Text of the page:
In the book of Genesis, we see the story of Abraham and Sarah. Abraham was 100, Sarah was 90, when God gave them a son named Isaac. But then, God asks Abraham to sacrifice his son. What parallels can we draw between Isaac and Jesus? That's our topic for this week.
This message is based on Genesis 22:1-14.
This week is the fourth week in our series titled Better. In the first week we saw the followers of Jesus on the road to Emmaus. He kind of played dumb with them, they didn’t recognize Him, so He walked along listening to their conversation until finally, starting with Moses and all the Prophets, he explained to them what was said in the Scriptures concerning himself. And we saw that we Jesus is in the Old Testament Scriptures, and we can learn about Him from Moses and the prophets.
Then we looked at the story of Adam, Adam was tempted, and he gave in to that temptation. And because of that, Sin entered the world. We are all born into that Sin, we all have a sinful nature. Then Jesus came along, and was tempted just like we are, in every way we are, but Jesus didn’t give in to that temptation, Jesus never sinned. And because of Jesus’ obedience, we all have the opportunity to be made right with God, through faith in Jesus. Just as the sin of the one man Adam caused death to all, the obedience of the one man Jesus gives life to all.
Last week we saw the story of Hosea, and we saw a beautiful redemption story of how Hosea redeemed his sinful wife, and we saw several parallels to the story of God’s redemption in Jesus. God, in a sense, bought us all back from bondage to sin. But it wasn’t for just six ounces of silver – it cost His only Son. But in Christ, we can have the life God intended us to live.
This week we look to a story that’s a probably a lot better known than the story of Hosea and Gomer. If you remember last week we talked about God asking prophets to do things that seemed really bizarre. We heard about Ezekiel being told to lie down on his left side for 390 days, then to lie on his right side for 40 days – all this time only eating food prepared on burning cow dung. Pretty bizarre, right? Then we heard about Hosea being asked to marry a prostitute, opening himself to all kinds of public ridicule when she leaves him, and she was bound to leave him. That was somewhat bizarre, too.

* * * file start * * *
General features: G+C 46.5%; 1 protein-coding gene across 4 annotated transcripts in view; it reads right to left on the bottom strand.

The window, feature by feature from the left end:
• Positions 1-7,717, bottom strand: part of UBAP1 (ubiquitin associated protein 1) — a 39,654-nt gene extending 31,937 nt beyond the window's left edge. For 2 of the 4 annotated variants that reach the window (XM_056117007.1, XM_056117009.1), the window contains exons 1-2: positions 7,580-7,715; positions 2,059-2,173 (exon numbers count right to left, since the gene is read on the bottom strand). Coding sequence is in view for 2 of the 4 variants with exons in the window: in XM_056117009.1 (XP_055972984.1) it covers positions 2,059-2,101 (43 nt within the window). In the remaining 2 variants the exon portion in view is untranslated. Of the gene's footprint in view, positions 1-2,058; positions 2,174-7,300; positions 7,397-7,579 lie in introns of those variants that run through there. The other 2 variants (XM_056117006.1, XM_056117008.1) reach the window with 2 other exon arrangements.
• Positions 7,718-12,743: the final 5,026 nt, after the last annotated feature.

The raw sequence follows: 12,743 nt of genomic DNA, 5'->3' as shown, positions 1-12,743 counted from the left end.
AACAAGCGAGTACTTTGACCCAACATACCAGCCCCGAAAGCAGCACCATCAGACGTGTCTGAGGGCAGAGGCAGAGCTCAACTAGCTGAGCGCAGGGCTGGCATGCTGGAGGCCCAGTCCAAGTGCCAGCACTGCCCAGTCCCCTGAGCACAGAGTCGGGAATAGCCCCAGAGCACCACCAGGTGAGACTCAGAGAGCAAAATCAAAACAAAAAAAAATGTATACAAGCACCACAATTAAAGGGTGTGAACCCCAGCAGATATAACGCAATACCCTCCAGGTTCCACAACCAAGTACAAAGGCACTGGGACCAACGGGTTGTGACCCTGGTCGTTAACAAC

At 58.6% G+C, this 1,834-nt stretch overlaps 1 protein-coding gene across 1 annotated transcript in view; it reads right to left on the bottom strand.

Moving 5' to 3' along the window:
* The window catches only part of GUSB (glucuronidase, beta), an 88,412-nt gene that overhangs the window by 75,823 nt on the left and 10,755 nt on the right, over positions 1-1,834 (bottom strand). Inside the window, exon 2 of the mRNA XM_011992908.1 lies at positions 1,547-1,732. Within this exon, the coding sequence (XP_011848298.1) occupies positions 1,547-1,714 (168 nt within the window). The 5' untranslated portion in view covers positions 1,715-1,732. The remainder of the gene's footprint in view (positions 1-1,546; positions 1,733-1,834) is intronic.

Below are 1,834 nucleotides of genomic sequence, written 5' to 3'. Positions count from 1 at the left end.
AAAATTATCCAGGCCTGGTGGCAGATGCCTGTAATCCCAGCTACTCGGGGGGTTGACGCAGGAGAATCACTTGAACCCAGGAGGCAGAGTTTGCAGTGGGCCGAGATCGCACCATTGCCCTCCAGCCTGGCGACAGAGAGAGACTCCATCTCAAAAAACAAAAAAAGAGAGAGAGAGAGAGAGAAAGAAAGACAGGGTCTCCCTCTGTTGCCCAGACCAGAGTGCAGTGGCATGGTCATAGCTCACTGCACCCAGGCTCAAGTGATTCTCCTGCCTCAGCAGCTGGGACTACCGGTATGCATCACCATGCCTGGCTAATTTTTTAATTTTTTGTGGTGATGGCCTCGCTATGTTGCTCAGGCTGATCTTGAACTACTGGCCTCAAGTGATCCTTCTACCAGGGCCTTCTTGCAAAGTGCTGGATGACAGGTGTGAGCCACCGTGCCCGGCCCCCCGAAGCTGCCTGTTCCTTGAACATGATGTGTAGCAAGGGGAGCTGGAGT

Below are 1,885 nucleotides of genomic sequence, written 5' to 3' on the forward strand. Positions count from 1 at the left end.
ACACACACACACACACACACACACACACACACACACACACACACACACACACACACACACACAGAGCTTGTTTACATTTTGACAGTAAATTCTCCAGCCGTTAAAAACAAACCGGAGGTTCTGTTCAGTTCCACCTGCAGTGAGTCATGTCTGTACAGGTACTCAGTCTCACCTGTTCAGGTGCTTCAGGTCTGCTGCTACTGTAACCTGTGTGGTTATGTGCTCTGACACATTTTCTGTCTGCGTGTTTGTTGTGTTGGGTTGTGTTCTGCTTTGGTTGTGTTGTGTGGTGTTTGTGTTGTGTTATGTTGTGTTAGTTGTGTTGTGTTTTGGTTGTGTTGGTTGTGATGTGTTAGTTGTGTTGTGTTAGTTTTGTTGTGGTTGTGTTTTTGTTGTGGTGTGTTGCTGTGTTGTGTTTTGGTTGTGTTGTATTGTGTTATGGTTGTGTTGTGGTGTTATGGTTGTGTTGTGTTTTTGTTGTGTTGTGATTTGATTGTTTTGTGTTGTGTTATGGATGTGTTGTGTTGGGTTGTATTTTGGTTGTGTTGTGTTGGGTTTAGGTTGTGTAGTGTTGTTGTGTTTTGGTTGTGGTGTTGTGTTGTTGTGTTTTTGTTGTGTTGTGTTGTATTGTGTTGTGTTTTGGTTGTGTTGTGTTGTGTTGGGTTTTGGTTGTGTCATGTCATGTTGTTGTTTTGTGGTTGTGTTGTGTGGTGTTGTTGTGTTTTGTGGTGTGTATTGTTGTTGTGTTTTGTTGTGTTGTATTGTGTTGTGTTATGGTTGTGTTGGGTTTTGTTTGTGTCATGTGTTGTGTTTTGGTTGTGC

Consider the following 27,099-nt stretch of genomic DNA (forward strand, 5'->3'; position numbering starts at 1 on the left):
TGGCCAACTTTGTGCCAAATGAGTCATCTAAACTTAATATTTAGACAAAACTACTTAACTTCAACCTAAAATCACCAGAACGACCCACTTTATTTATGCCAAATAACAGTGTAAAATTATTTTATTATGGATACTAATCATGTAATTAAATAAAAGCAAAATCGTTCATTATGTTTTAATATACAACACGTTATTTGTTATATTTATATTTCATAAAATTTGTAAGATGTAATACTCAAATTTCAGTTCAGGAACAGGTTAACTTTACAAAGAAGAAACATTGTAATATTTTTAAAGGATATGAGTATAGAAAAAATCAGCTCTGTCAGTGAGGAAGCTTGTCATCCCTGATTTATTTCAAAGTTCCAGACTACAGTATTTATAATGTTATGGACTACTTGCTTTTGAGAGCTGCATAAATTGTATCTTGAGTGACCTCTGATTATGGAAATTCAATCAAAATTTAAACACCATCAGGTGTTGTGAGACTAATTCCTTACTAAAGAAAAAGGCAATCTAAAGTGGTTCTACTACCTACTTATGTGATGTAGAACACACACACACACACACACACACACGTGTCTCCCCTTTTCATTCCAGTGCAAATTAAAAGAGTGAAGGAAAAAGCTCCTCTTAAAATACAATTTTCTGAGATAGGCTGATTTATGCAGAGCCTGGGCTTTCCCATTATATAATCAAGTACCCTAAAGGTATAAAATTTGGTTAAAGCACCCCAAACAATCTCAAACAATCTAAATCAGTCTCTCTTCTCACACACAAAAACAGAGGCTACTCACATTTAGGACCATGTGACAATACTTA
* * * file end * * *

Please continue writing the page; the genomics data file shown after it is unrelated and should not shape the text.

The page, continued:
This week we see another strange story, this one involving Abraham and his wife Sarah. In Genesis 17, we see God restating His covenant with Abraham. Let’s look at verses 1-2, “When Abram was ninety-nine years old, the Lord appeared to him and said, ‘I am God almighty; walk before me and be blameless. I will confirm my covenant between me and you and will greatly increase your numbers.’”
Skipping down to verse 17, “Abraham fell facedown; he laughed and said to himself, ‘Will a son be born to a man a hundred years old? Will Sarah bear a child at the age of ninety?’” So at this point, in chapter 17, we know a couple of things about Abraham and Sarah. Abraham is 99, Sarah is 89, they have no children, but God promised to greatly increase their numbers. And we know that at this point their numbers are only 2 – pretty small numbers.